Ageing Population, Longer Work Weeks Mean South Korean Grandparents Now Charge As Much To Babysit As Professional Sitters


Ageing Population, Longer Work Weeks Mean South Korean Grandparents Now Charge As Much To Babysit As Professional Sitters

Grandparents in South Korea are being increasingly sought to babysit their grandchildren as parents are forced to put in longer hours at the office. Traditionally this service would be paid for by the grandparent’s children but partly due to widespread poverty among the elder generations pay rates have begun to approach those of professional babysitting services.

Childcare classes have also become more common due to the rising numbers of grandparents seeking out the information. Song Geum-re, who teaches one of the classes, explained the rise in attendance, “They're very eager to learn modern-day childcare because so much has changed from their time, and they don't want to be looked down on by their children.”

Pay rates for grandparents in the past were as low as one third of those for professional services. However, adult children also used to provide more financial support for their parents outside of the business of babysitting. Because there is currently a dramatic shortage of daycare services available, the demand for the services of these grandparents has become more valuable.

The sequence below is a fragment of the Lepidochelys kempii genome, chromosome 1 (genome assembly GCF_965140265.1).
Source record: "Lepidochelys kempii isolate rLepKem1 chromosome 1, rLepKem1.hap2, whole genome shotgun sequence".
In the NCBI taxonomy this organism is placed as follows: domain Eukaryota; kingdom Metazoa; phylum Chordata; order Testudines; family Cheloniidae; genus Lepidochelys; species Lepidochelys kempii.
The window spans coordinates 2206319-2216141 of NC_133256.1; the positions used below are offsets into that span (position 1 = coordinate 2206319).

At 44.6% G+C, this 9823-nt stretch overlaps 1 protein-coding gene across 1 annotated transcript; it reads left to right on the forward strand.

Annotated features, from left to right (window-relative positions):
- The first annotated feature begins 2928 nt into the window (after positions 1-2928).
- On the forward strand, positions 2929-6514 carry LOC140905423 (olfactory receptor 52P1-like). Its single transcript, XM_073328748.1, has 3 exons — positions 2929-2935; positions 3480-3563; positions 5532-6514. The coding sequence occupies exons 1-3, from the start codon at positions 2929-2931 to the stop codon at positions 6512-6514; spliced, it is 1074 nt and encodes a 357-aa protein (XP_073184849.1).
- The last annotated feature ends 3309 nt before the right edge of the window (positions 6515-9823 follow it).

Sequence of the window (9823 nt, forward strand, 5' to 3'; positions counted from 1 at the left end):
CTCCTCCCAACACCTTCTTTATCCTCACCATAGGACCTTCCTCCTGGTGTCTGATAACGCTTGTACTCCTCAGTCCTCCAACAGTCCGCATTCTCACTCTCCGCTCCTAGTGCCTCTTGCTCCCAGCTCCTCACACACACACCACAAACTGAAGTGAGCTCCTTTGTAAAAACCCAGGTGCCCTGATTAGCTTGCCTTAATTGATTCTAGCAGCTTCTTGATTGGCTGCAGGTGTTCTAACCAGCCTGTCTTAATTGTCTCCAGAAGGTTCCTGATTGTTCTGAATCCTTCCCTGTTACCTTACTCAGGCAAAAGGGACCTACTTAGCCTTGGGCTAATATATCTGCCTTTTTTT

According to numbers from 2014, there were 11 children for every daycare spot available among private babysitting services, and for government daycare facilities that number was 47 to one. This leaves the grandparents to make up the difference. Families who relied on the grandparents to do the babysitting rose from about 32% in 2009, to 35% in 2012. Of those who regularly performed the service, around 80% were paid, according to a survey by the Gyeonggido Family and Women’s Research Institute from 2011.

South Korea has the world’s fastest aging population in the world, coupled with a record share of women in the workplace. Government statistics put the number at 53% of women, but this proportion is low compared to European countries.

With government data showing 49% of those 66 and older living in poverty, the increased pay rates have also been accompanied by stricter policies among some grandparents, who cut off services at specified hours.

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